Tenth in a Series on the Protestant Reformation
Fr. Charles Coppens, S.J.
|Gustav Vasa (1496-1560)|
Few American readers are familiar with the events which brought about the Reformation in Sweden; and yet it is a very interesting chapter in history. There is in it a striking absence of even the pretext of abuses to be reformed. The people generally were pious Catholics, the pastors faithful and devout in the discharge of their sacred duties, the religious, male and female, led lives of fervor and charity, which endeared them to God and man; the bishops in particular gave the good example of every Christian virtue. Sins there were, of course, but few, if any, gross scandals are recorded. Here still more than anywhere else, Lutheranism was imposed upon an unwilling population by a cruel tyrant with the aid of a foreign army.
The tyrant was Gustav Vasa, who had begun his public career as the deliverer of his country from the foreign and unbearable yoke of Christiern II of Denmark. This signal service to his native land gained him the boundless love and confidence of his grateful fellow countrymen. They had bravely flocked to his standard at the time of common oppression, and when the victory was achieved and liberty secured, they enthusiastically offered him and pressed upon his apparent reluctance the Kingly crown of rescued Sweden. This was in 1523.
Before allowing himself to be crowned by the Catholic hierarchy, who would have made him swear fidelity to the Church, he planned and executed a religious revolution as thorough as his civil revolution had been. For during the tyrannous rule of Christiern, he had spent some months in Germany, and he had there become enamored by the Protestant plan, suggested by Luther, of vesting the spiritual power in the temporal ruler, and allowing him to appropriate the riches of the Church. This plan he undertook to adopt for Sweden.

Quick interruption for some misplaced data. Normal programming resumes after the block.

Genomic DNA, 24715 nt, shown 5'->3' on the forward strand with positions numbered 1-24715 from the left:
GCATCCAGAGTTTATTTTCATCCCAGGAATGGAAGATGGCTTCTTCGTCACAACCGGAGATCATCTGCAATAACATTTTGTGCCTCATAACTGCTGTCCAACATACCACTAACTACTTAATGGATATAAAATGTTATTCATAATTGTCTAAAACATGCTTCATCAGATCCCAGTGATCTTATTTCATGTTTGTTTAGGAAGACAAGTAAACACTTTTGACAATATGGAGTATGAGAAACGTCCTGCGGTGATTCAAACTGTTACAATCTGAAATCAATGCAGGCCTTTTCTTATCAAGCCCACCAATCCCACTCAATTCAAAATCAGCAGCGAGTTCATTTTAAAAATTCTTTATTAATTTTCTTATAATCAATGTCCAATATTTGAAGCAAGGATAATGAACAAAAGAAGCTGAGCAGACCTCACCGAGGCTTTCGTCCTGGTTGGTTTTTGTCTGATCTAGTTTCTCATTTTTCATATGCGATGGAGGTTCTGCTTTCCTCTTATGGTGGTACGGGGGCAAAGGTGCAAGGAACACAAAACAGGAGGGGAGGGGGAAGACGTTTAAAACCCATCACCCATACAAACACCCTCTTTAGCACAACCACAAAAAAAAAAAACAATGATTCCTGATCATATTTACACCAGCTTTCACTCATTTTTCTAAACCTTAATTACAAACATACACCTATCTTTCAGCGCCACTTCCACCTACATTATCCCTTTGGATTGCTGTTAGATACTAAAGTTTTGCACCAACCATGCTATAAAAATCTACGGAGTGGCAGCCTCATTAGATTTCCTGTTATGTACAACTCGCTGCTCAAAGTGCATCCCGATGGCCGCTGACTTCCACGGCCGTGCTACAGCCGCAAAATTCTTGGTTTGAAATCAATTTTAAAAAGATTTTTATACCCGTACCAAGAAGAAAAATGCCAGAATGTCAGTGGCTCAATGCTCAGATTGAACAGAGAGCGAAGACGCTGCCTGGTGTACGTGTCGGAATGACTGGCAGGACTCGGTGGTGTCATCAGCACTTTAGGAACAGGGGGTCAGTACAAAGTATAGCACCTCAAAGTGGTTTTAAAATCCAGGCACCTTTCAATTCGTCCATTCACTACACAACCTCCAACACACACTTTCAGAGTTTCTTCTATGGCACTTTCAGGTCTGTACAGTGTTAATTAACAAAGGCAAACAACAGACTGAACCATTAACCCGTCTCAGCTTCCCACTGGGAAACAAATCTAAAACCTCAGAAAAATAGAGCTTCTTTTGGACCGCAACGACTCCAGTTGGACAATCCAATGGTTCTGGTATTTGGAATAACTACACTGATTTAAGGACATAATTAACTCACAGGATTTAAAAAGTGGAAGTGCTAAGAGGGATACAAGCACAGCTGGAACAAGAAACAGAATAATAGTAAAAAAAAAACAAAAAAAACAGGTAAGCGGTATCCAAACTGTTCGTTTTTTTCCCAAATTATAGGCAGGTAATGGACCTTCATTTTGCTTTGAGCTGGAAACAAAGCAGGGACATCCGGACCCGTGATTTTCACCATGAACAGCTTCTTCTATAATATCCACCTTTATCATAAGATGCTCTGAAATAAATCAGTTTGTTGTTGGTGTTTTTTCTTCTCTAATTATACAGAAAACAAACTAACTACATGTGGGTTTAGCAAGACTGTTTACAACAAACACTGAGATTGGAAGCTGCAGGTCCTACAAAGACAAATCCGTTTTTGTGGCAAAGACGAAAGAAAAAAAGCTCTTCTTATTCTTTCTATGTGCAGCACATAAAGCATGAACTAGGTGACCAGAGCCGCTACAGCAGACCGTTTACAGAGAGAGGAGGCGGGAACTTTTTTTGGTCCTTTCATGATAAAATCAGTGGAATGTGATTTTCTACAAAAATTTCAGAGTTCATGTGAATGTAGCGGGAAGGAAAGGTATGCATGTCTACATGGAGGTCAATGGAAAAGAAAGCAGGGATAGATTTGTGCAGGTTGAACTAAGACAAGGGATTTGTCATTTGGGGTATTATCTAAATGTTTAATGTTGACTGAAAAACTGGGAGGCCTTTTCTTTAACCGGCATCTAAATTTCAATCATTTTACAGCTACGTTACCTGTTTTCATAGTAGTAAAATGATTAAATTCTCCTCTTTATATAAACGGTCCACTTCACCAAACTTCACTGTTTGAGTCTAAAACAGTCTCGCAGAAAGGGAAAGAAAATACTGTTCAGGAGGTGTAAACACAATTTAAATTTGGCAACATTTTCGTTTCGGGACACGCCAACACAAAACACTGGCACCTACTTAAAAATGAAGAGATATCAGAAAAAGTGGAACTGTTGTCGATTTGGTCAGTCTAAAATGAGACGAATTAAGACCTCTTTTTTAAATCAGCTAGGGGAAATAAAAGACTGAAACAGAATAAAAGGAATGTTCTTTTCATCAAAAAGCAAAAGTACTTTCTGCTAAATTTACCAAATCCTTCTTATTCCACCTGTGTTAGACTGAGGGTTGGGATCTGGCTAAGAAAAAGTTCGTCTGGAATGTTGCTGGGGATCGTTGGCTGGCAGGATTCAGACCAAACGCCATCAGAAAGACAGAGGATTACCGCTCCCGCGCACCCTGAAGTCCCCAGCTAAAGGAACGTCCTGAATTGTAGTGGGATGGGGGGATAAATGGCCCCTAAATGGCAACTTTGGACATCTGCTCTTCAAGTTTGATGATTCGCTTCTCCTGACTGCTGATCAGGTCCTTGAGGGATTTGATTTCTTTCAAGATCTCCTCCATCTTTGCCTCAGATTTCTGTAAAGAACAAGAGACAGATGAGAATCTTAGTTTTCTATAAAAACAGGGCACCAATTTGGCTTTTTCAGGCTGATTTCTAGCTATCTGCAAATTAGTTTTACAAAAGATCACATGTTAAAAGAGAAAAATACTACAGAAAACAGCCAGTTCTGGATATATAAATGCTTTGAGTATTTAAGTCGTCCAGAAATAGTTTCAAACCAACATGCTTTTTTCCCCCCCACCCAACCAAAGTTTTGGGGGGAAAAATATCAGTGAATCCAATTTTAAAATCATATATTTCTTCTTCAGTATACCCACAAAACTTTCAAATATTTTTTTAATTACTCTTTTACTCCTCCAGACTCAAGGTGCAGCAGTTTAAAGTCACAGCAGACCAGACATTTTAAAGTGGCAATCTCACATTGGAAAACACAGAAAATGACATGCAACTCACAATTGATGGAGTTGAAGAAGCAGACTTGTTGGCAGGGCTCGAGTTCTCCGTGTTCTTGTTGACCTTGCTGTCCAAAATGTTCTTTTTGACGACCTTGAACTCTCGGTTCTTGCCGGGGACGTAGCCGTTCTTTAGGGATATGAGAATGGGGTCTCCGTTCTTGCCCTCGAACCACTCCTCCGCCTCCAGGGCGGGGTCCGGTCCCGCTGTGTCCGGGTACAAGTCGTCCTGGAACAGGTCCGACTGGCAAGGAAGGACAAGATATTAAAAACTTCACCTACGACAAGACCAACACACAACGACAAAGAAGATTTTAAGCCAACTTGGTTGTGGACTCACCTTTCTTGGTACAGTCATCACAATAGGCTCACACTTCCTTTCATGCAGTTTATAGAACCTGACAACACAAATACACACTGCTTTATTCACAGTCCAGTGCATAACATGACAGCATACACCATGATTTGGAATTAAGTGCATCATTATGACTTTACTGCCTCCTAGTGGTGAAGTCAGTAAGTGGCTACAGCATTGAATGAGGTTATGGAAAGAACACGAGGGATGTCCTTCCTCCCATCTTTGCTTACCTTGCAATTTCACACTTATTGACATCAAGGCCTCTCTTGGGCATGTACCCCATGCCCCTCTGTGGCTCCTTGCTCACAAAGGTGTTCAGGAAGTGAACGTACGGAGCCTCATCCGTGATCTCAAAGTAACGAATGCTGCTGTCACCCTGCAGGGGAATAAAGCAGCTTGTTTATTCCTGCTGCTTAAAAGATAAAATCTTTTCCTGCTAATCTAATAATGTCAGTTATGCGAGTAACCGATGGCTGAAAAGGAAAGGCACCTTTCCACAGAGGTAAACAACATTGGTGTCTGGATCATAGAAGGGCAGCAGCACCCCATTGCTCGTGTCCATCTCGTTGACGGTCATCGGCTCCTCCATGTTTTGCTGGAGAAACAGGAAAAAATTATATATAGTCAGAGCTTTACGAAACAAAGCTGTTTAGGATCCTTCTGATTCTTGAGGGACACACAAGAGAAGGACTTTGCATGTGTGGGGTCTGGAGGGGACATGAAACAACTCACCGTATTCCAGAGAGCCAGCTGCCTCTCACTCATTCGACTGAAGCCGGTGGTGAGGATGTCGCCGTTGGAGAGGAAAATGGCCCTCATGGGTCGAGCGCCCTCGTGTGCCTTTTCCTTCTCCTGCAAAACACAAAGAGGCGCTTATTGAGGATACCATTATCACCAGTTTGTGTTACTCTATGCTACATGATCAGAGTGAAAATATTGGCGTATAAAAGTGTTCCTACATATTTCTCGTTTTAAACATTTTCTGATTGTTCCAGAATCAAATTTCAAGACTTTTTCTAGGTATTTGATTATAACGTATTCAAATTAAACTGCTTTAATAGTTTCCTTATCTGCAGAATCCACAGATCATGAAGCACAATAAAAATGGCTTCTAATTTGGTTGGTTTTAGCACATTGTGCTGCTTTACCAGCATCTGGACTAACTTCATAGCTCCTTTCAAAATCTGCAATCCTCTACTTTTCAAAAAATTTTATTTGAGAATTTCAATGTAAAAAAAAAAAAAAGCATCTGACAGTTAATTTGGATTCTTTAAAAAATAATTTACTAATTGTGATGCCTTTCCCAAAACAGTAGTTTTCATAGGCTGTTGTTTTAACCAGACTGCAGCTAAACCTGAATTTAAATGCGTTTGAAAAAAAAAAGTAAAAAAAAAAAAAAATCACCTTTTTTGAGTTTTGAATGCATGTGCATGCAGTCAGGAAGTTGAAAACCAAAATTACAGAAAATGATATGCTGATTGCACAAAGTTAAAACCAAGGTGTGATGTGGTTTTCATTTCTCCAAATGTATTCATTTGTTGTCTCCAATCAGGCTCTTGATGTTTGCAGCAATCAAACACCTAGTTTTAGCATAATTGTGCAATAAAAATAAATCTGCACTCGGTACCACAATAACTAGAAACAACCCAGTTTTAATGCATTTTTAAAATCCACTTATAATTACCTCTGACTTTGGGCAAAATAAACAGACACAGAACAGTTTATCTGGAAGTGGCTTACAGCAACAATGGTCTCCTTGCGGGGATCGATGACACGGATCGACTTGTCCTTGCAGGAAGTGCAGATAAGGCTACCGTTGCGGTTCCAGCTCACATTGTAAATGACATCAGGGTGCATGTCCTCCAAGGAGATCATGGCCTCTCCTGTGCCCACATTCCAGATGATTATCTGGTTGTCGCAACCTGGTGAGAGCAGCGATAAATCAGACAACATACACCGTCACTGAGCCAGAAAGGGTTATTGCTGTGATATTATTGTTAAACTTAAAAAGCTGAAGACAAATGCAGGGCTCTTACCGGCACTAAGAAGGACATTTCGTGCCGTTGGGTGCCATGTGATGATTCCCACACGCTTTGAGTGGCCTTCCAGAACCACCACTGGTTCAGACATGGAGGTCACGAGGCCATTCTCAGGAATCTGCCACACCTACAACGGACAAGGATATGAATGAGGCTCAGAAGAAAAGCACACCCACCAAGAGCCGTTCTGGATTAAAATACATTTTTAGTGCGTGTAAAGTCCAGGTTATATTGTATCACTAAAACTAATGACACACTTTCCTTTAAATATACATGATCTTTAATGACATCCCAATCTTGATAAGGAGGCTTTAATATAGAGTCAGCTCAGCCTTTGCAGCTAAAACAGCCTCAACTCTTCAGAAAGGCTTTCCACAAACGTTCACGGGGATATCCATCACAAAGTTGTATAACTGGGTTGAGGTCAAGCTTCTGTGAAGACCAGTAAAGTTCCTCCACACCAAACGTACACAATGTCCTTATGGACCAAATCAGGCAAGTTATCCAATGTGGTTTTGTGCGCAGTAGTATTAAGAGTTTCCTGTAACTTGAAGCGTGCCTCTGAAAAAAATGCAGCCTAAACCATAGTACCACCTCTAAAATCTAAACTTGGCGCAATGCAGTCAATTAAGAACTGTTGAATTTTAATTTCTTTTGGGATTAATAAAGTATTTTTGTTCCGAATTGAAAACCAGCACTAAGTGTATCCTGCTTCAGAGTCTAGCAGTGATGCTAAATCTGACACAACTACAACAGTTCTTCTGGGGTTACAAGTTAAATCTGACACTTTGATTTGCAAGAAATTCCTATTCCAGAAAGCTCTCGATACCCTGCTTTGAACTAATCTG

For this purpose, carefully concealed at first, he needed an obsequious parliament and a body of foreign heretical troops.
The troops he could easily hire, and the religious treasures would readily furnish the money to pay them; and circumstances were exceptionally favorable for a total reorganization of the parliament. For in 1521, the Danish monarch Christiern, on occasion of his being crowned as King of Sweden, had invited the leading nobles and bishops to a banquet, and during it made a general butchery of his guests. This "Bloody Bath," as it is called in Swedish history, had left the government disorganized. So Vasa managed to have new senators chosen from among his friends, and he appointed bishops of his own choice; still, even of these bishops some proved to be in time of trial faithful to their sacred trust.